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Mobilize Against Depression

Michal Artal, MD, with Carl Sherman

Series Editor: Nicholas A. DiNubile, MD


Mainstay treatments for depression—psychotherapy and prescribed drugs—are extremely effective. But there are also things you can do for yourself to feel better, and one of the best of these is exercise.

While exercise cannot take the place of medical care and therapy, it often is highly beneficial. Studies have shown that regular physical activity can brighten mood, increase energy, and improve sleep. It may not work this way for everyone, but most exercisers of all ages increase their stamina and reduce their risk of diseases like diabetes, heart disease, and osteoporosis. Especially when you are depressed, it is good to know that you are taking positive action for your health.

What Kind of Exercise?

No one form of exercise has been shown to be superior for depression. Aerobic activities (for example, brisk walking, jogging, swimming, and biking) and nonaerobic activities (stretching and weight training) are both beneficial. Walking at any pace, the most readily available exercise, may be an especially handy option.

What is important is to choose a physical activity that you enjoy—and to do it regularly. You do not need to push yourself to extremes. In fact, studies have shown that moderate exercise improves mood more than excessively long, hard workouts. Your goal should be to feel pleasantly tired, a normal feeling after any physical activity.

A program that many people find easy, pleasurable, and valuable is 30 to 45 minutes of walking, three to five times a week. The American College of Sports Medicine also recommends strength training two to three times a week and flexibility workouts two to three times a week.

But if you are not used to exercise, you may need to work up to this level gradually. Just a few minutes of walking (or other exercise) is a good place to start, and you may find that in a few weeks you want to do it longer and more often.

Be Realistic

Many people who have depression experience a lack of energy, fatigue, and difficulties with motivation, which can present significant exercise hurdles. The key is to start slowly and be patient with yourself: Time is on your side. As your depression lifts with the help of treatment, you will probably find it easier to exercise. The half-hour walk that looks impossible today may feel invigorating 3 weeks from now.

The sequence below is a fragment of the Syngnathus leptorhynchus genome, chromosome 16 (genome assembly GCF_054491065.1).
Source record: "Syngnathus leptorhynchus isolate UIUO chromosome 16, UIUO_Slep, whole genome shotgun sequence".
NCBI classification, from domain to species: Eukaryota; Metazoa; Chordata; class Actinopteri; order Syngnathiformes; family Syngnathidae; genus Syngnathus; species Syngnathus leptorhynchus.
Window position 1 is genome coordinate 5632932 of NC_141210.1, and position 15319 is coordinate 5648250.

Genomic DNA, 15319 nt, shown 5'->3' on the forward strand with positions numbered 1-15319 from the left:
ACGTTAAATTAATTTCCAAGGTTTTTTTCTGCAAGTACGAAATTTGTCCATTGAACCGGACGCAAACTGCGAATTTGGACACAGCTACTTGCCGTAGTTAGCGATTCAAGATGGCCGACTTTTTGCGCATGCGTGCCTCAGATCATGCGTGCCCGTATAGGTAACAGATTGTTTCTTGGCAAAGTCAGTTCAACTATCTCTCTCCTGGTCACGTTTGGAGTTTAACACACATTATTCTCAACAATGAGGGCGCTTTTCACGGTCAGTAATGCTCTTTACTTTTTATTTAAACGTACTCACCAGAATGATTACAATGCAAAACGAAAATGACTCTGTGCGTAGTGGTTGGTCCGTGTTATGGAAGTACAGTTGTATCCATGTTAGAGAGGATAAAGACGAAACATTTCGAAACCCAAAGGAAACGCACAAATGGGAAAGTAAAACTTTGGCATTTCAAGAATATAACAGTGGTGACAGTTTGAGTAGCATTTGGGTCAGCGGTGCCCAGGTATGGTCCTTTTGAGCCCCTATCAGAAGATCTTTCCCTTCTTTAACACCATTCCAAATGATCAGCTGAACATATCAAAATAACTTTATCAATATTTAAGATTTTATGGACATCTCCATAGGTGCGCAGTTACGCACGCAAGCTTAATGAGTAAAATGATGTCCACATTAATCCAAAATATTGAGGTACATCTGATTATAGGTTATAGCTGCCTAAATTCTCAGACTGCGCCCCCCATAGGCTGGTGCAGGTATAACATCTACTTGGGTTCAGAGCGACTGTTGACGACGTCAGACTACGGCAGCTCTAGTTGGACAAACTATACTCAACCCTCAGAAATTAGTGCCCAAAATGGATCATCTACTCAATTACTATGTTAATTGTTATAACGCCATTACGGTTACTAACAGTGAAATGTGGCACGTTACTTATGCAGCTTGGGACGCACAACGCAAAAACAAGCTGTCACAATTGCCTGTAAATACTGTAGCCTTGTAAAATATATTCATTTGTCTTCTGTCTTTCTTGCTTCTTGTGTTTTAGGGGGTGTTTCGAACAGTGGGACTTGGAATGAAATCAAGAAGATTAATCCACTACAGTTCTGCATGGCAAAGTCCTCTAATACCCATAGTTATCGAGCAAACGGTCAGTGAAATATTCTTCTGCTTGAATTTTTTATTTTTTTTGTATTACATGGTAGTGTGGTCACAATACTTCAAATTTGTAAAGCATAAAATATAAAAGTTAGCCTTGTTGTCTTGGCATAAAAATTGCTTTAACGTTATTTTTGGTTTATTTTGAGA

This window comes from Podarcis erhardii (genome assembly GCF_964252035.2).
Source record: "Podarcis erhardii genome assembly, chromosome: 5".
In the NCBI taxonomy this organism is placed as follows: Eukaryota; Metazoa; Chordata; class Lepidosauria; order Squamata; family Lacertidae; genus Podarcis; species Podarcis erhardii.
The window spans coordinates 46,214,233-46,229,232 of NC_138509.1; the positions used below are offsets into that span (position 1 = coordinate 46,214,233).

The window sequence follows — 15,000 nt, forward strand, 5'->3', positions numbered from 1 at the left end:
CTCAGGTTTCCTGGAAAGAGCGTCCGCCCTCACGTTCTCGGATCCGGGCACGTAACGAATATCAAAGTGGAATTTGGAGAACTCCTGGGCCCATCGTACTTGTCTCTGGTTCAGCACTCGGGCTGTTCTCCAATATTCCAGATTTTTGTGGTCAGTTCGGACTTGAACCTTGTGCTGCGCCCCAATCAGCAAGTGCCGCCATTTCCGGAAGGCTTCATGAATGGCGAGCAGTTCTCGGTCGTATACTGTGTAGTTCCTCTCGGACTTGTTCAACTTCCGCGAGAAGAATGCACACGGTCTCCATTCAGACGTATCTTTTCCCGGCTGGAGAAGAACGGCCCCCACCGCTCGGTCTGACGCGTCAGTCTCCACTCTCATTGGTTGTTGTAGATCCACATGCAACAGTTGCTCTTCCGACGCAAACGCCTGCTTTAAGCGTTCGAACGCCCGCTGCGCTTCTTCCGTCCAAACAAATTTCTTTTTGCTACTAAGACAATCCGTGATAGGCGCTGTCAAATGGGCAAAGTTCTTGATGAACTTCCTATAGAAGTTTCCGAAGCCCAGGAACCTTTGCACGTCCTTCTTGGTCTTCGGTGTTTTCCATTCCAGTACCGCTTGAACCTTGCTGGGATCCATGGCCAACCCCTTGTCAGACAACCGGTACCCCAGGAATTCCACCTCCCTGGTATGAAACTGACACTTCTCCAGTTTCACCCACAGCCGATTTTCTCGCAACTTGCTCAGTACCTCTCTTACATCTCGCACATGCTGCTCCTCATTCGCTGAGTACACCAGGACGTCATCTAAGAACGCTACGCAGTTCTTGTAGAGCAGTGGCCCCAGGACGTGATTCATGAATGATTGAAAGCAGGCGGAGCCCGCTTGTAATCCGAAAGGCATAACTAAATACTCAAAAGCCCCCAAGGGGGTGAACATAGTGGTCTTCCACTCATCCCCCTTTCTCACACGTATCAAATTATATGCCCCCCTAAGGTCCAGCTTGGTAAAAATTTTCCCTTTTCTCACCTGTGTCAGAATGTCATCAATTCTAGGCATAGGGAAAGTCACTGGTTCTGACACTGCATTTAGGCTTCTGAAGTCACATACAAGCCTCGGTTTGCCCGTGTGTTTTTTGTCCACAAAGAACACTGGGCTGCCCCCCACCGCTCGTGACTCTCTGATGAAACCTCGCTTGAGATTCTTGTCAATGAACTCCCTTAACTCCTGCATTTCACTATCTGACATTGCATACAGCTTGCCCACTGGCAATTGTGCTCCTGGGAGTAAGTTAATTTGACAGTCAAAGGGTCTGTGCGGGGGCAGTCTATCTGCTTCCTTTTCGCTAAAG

Don't let exercise become a burden. Try to fit it into your schedule as much as you can: Taking a 15-minute walk at lunchtime may make a lot more sense than getting up an hour earlier for a morning workout. You get similar fitness benefits when you break your exercise into smaller, more manageable chunks throughout the day.

Maximize the Pleasure

What kind of exercise is most enjoyable for you? Choose activities and settings that will increase the fun. Here are a few things that others have found useful:

Make it social. Exercise is a good way to spend time with other people. Join an aerobics class or a regular walking group, or simply arrange for a lunchtime stroll with a health-minded coworker.

Exercise outdoors. Trees, grass, pleasant surroundings—nature has a way of lifting spirits and putting things in new perspectives. Outdoor light has been shown to improve mood, especially during the winter months.

Create a positive environment. Put on your favorite music while you work out at home, or wear headphones when you jog or stroll, as long as you're away from heavy traffic.

Remember: This information is not intended as a substitute for medical treatment. Before starting an exercise program, consult a physician.

Dr Artal is assistant professor of psychiatry at Saint Louis University in Missouri. Mr Sherman is a freelance writer in New York City. Dr DiNubile is an orthopedic surgeon in private practice in Havertown, Pennsylvania, specializing in sports medicine and arthroscopy, and a member of the editorial board of The Physician and Sportsmedicine.




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